When looking at search results in Google, you may have noticed a link titled “Cached” that appears alongside most results.
Here’s how Google explains the feature:
Google takes a snapshot of each page examined as it crawls the web and caches these as a back-up in case the original page is unavailable. If you click on the “Cached” link, you will see the web page as it looked when we indexed it. The cached content is the content Google uses to judge whether this page is a relevant match for your query.
Whenever I encounter a search result that isn’t loading when clicked, I try using the “Cached” link. As Google warns, it isn’t necessarily up to date, but it usually reveals what I need: the content that made the page a relevant search result. As great as this feature is, if you click on any of the links within the cached page, Google will automatically try to load the live version, not the cache. If you’re accessing the cache because the site is down, this will likely fail.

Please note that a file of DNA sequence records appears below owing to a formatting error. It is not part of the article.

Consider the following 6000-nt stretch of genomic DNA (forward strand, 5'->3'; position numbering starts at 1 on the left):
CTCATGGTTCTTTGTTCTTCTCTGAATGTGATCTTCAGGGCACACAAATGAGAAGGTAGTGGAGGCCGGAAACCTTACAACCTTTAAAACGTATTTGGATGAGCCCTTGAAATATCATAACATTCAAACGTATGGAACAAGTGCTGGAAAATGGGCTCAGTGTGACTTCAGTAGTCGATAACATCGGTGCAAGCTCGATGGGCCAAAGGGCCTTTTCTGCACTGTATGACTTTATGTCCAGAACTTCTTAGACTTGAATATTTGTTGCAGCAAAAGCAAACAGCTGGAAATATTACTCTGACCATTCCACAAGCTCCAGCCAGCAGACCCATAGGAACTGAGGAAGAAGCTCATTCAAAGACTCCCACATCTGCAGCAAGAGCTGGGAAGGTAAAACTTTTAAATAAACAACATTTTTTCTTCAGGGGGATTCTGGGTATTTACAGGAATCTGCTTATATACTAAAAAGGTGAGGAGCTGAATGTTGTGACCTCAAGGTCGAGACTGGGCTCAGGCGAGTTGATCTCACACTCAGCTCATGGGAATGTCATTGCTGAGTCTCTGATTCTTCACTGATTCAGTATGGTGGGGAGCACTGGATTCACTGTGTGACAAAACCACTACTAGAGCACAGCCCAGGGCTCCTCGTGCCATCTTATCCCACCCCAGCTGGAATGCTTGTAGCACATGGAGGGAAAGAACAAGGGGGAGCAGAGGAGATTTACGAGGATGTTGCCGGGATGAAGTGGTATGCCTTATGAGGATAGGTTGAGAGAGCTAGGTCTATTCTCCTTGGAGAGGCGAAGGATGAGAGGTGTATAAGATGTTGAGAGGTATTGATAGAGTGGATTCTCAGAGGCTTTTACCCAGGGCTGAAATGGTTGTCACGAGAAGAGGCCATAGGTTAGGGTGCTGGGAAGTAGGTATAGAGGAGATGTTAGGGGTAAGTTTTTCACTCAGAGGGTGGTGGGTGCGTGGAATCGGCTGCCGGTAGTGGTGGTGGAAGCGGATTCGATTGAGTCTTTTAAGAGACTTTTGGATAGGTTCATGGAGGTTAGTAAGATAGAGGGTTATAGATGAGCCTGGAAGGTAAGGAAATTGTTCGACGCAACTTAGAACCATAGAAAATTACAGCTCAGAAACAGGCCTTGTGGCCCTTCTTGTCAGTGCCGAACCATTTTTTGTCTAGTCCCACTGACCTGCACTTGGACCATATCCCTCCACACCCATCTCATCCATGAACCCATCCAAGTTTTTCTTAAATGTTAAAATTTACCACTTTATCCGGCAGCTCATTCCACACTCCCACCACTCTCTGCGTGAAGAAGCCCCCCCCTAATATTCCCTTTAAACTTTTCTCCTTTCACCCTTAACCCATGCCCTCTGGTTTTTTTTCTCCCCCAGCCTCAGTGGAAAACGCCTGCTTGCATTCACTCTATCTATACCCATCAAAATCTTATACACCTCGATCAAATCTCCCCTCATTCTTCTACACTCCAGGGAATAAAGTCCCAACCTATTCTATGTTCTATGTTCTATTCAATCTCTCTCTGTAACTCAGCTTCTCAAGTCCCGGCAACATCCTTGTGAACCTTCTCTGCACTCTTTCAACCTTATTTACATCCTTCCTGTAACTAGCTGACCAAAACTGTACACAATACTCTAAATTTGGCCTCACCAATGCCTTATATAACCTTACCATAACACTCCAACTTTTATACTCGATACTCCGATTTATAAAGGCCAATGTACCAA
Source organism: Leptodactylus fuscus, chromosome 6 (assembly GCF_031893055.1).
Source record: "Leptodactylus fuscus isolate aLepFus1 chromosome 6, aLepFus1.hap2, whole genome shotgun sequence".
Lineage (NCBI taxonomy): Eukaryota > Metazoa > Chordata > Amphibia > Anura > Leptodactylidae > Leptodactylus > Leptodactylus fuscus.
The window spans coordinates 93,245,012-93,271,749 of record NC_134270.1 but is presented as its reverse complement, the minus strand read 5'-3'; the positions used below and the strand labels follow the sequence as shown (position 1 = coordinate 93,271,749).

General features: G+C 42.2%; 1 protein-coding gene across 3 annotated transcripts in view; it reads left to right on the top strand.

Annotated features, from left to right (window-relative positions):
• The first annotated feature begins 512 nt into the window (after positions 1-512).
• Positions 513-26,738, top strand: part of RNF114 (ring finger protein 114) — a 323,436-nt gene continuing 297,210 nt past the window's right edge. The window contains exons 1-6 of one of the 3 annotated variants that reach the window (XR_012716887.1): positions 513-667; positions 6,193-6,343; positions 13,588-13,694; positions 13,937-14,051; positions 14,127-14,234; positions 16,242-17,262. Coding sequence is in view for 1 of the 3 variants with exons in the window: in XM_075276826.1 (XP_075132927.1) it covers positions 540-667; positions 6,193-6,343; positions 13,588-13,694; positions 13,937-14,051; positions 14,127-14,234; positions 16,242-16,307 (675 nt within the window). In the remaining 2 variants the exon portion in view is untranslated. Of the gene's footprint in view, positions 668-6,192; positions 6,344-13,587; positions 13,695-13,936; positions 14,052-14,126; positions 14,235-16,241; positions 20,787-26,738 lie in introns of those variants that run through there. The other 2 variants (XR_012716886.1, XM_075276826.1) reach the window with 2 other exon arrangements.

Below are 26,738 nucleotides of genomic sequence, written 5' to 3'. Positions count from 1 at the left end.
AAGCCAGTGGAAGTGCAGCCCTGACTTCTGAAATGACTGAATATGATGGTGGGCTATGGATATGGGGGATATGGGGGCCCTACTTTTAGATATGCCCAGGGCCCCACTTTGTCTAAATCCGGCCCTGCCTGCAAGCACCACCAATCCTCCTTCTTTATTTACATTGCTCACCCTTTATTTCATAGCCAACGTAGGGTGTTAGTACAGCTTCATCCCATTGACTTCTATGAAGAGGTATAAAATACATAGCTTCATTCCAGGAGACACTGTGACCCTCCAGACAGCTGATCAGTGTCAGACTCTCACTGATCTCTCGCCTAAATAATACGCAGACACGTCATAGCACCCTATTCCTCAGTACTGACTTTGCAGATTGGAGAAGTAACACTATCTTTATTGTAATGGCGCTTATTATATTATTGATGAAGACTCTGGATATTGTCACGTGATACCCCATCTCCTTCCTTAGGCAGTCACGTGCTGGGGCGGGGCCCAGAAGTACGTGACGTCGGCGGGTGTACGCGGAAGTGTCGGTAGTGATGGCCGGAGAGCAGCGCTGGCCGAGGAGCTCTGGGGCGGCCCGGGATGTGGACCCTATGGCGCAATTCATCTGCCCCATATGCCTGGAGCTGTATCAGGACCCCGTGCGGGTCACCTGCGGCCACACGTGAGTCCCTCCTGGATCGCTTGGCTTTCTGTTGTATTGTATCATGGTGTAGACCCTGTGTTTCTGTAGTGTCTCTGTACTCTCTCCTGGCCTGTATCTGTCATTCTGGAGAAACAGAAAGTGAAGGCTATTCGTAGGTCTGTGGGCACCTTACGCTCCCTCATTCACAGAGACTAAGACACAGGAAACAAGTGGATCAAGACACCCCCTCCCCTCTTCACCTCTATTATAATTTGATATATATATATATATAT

Fortunately, I recently read a post on Lifehacker that solves the above problem through the use of a user script called Google Cache Continue Redux. Once installed, it will make a button appear next to all links, when you’re viewing a cached page. This allows you to keep browsing in cached mode, if desired, making the cache feature all that more powerful.
To install the script within Google Chrome, simply visit the page and click “Install”. With Firefox, the same approach is possible; however, you first have to install the Greasemonkey plugin, and restart the browser. Opera supports user scripts as well, but the instructions are a bit longer, so I suggest looking at their documentation.